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Why a guideline for 1m from boundary?

Discussion in 'Building Regulations and Planning Permission' started by arbeyukay, 28 Feb 2018.

  1. arbeyukay

    arbeyukay

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    I'm planning a two storey side extension and I'm wondering about the "1m from boundary" guideline which seems to be mentioned, when discussing planning permission.

    I appreciate no neighbour wants an extension butting up against their property. In my case though, I'm on a corner plot where there's a small strip of council owned land next to me, and across the road are some flats, some 20m away.

    Are there any other reasons for this guideline?
     
  2. ^woody^

    ^woody^

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    It's to avoid the concept of terracing, by keeping a gap betweein houses.

    Some councils state 1m gaps to the boundary both sides, others may allow one owner to build to boundary but then not the other owner.

    It's council specific, and if terracing wont occur then the guide should be relaxed in that instance.
     
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  3. wessex101

    wessex101

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    Is that an actual documented planning policy with your Council? It is not an automatic restriction everywhere. I have done several 2 storey extensions right up to the boundary or closer than 1 metre. If it s not a written policy they will take each case on its merits, some will be allowed, some won't.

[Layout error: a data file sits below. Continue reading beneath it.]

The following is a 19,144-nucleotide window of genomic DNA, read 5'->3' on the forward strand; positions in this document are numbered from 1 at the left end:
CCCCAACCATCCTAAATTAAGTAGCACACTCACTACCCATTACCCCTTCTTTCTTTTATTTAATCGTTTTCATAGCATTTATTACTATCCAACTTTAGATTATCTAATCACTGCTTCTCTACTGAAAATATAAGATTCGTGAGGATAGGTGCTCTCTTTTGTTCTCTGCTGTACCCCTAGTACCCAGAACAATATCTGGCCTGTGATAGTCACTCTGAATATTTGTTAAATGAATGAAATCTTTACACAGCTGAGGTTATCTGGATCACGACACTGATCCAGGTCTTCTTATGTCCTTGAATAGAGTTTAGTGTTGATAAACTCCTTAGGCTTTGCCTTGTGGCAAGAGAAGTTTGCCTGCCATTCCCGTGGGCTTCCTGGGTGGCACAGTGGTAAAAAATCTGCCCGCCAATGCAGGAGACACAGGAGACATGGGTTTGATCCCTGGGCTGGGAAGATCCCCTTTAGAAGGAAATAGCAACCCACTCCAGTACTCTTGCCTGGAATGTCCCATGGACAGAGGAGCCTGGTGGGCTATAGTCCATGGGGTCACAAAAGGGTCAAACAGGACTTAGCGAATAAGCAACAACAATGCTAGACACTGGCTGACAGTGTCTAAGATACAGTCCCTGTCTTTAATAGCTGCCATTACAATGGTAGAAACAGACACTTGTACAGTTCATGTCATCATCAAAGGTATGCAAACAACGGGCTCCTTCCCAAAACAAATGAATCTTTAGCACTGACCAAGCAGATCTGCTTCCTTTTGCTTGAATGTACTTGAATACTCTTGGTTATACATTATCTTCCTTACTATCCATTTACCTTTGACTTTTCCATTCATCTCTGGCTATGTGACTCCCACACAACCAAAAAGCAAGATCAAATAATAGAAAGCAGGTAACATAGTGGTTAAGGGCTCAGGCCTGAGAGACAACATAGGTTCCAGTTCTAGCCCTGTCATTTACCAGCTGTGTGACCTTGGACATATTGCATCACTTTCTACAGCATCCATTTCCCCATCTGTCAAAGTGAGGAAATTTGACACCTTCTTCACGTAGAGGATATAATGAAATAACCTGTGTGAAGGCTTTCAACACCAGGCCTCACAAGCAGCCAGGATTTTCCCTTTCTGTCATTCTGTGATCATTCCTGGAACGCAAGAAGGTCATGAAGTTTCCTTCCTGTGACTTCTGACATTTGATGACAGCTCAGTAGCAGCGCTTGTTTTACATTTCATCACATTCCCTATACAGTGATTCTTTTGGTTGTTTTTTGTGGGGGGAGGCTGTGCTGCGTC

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  4. arbeyukay

    arbeyukay

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    Thank you both
     
  5. Aeron Rees

    Aeron Rees

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    Hello arbeyukay

    There are not usually specific guidelines about a 1 m from the boundary. Nothing in the permitted development if you are doing it under that route and nothing usually in the guidance provided by councils if you’re submitting a full householder planning application. I have done a number of designs for clients whereby I have had a two-storey extension up against the boundary of their curtilage.

    The main thing with regard to 2 story extensions up against boundaries is to take into account the 45° rule. I.e. the planner will draw a 45° line both vertically and horizontally from the bottom nearest windows to your extension from your neighbours window, and if your extension breaks that 45° rule it may be refused. However, this is not always the case as they have to take into account suns orientation, design of the extension, whether the room being served by the window is habitable or not and so forth.

    The other thing to take into account though is the Party Wall Act. Basically if you’re building foundations within 3 m of your neighbours foundations and yours are lower, which in a lot of cases they are, you will need to get a party wall agreement signed by your neighbour before building, same if you are actually physically touching a party wall boundary such as a fence or wall and so forth.
     
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